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by Larry

January, 2005

The World's Worst Natural Disasters

Gleaned from research done by Reuters, NBC, Wikipedia, InfoPlease, Toba Volcano, by George Weber, and other sources, here, in ascending order, are the world's worst natural disasters, as they have affected humans:

  • 160,000 deaths (UN estimate, ongoing) in at least a dozen Indian Ocean nations, 2004, from earthquake and tsunamis

  • 200,000 deaths in China, 1920, from earthquake

  • 200,000 deaths in China, 1927, from earthquake

  • 300,000 deaths in China, 1642, from flooding after the failure of a major seawall

  • 400,000 deaths in China, 1976, from earthquake

  • 500,000 deaths in Bangladesh, 1970, from cyclone flooding (There were over 1,000,000 deaths in China, India, Pakistan, and Bangladesh combined, 1963 through 1999, from cyclone flooding. An estimated 30,000,000 people were homeless following the 1988 Bangladesh monsoon flooding alone.)

  • 830,000 deaths in China, 1556, from earthquake

  • 1,000,000 deaths in China, 1938-1939, from river flooding, disease, and famine

  • 1,000,000 deaths worldwide, 1957, from flu

  • 1,000,000 deaths worldwide, 1968, from flu

  • 1,100,000 deaths in Egypt and Syria, 1201, from earthquakes

  • 1,500,000 deaths in India, 1965-1967, from drought-related famine

  • 2,000,000 deaths in China, 1887, from river flooding, disease, and famine

  • at least 2,000,000 deaths in China, 1959, from river flooding, disease, and famine

  • 2,000,000-3,000,000 deaths worldwide, each year, from malaria

  • 3,000,000 deaths in India, 1900, from drought-related famine

  • 3,000,000 deaths in China, 1941, from drought-related famine

  • 3,700,000 deaths in China, 1931, from river flooding, disease, and famine

  • 10,000,000 deaths in China, 1892-1896, from Bubonic Plague

  • 19,000,000 deaths worldwide, 1981 to present, from AIDS

  • 25,000,000 (official estimates)-100,000,000 (most agree the higher estimate more likely) deaths worldwide, 1918-1919, from flu

  • 55,000,000 deaths in Europe and Asia, 1300s, from Black Death

  • up to 100,000,000 deaths (a controversial estimate) in Europe, 540-590, from Justinian Plague

  • 300,000,000-500,000,000 deaths worldwide, 20th Century alone, from smallpox (Historically, this disease is thought to have been responsible, at least in Europe, for as many deaths as the plague. It was a great scourge in whole populations during several periods through history, cutting down about one-third in Rome in the early period A.D. and decimating the majority of the members of several American Indian tribes in the 16th through 19th Centuries. Up till the last diagnosed case, in 1977, it still was a greater killer by far, in the 20th Century, than all the wars combined.)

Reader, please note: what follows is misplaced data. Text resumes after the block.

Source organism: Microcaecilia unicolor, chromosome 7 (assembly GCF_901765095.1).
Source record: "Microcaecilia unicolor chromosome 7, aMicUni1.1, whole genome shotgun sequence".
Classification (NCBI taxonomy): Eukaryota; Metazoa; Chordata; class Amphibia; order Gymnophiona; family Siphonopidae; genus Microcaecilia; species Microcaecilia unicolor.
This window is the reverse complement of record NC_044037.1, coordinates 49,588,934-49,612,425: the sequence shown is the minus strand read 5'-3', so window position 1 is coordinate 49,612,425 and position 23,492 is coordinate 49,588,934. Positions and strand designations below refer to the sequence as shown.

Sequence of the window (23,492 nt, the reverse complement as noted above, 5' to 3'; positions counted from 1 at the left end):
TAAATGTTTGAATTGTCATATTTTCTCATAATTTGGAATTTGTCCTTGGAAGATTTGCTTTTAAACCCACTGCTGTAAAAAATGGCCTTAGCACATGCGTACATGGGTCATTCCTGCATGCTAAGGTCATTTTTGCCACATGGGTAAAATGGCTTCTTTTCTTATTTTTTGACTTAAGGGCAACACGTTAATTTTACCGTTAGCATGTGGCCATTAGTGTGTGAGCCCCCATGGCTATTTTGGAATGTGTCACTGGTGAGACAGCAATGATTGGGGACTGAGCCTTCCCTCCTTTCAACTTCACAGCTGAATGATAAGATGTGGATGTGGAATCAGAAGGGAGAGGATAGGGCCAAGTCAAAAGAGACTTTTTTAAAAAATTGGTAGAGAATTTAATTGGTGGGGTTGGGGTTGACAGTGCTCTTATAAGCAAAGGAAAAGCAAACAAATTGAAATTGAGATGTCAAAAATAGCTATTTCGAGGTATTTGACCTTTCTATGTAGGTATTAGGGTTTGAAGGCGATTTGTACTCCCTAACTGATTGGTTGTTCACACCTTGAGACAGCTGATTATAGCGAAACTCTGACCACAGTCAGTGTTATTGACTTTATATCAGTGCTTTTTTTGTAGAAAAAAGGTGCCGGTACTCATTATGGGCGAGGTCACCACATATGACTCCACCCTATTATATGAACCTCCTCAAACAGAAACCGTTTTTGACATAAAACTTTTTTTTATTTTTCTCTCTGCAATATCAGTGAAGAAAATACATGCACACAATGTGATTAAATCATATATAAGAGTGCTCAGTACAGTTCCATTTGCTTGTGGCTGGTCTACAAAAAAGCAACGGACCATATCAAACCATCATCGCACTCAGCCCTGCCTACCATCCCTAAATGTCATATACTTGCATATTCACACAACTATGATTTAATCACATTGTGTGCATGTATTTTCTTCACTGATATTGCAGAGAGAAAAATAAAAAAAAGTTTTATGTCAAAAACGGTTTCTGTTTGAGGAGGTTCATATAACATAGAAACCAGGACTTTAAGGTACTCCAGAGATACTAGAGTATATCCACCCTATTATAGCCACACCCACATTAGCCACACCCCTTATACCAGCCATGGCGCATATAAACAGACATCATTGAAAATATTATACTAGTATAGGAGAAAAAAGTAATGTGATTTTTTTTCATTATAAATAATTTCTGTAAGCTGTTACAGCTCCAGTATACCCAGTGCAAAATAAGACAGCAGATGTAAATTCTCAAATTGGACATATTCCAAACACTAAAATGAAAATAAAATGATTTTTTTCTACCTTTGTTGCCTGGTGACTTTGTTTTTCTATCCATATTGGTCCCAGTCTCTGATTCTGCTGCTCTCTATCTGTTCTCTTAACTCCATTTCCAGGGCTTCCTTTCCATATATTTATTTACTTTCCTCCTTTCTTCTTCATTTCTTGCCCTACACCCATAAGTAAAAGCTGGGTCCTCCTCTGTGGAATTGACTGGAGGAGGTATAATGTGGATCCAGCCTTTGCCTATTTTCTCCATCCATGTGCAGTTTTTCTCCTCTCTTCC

• The Toba supervolcano eruption, in what is now Sumatra, Indonesia, about 74,000 years ago. This single event killed most of our human ancestors. Based on our genetic heritage from that time, estimates vary but coalesce in the range of only 40-500 individual female Homo sapiens of child bearing age (suggesting a total human population of just a few hundred to several thousand) having survived both Toba's initial supervolcanic cataclysm and the subsequent volcanic winter, which plummeted temperatures worldwide.

    Krakatoa erupting, 1883
    (Several competing hominid species apparently were completely wiped out by the Toba eruption and its effects.)

While it is clear the 12/26/04 devastations do not rank even among the dozen worst natural disasters, they represent certainly the deadliest tsunami-related tragedy within recorded history. The nearest two, in numbers of people killed by other tsunamis, are: first, in 1755, when 100,000 died in Portugal and Morocco from earthquake, tsunamis, and fire calamities; and, second, in 1883, when 36,000 died after the stupefying eruption of Krakatoa, in Indonesia, followed by tsunamis that affected that region much as did the most recent events.

But while the 160,000 or so deaths in the current catastrophe are a quite exceptional absolute number of tsunami-related victims, as a proportion of the existing world population, they stand only 2nd among the three major tsunami-related disasters of fairly modern times. The cited 1755 events, when earth's human population would have been only about 700 million, killed roughly .014% of the world's people. By comparison, those in 1883, when the globe's total number of people were about 1.45 billion, though perhaps morbidly fascinating for the spectacular Krakatoa volcanism with which they began, killed just roughly .002% of the then total population. If the current tsunami-related fiascos' final figure for people dead winds up being about 160,000, they will have killed .003% of our current 6 billion+ total population, less than 1/4 as severe, in those terms, as the Portugal/Morocco disaster.

Such statistics are irrelevant, of course, to the overwhelming and horrendous nature of the disasters for those directly affected and for the national economies of the many nations where this latest earthquake and/or the subsequent tsunamis struck. It is fortunate, then, that another singular aspect of the current, otherwise appalling events has been the remarkable way in which individuals, aid organizations, corporations, and governments have been generously donating their time, volunteer efforts, essential supplies, logistical support, and money to help the surviving people and their countries deal with what has occurred.

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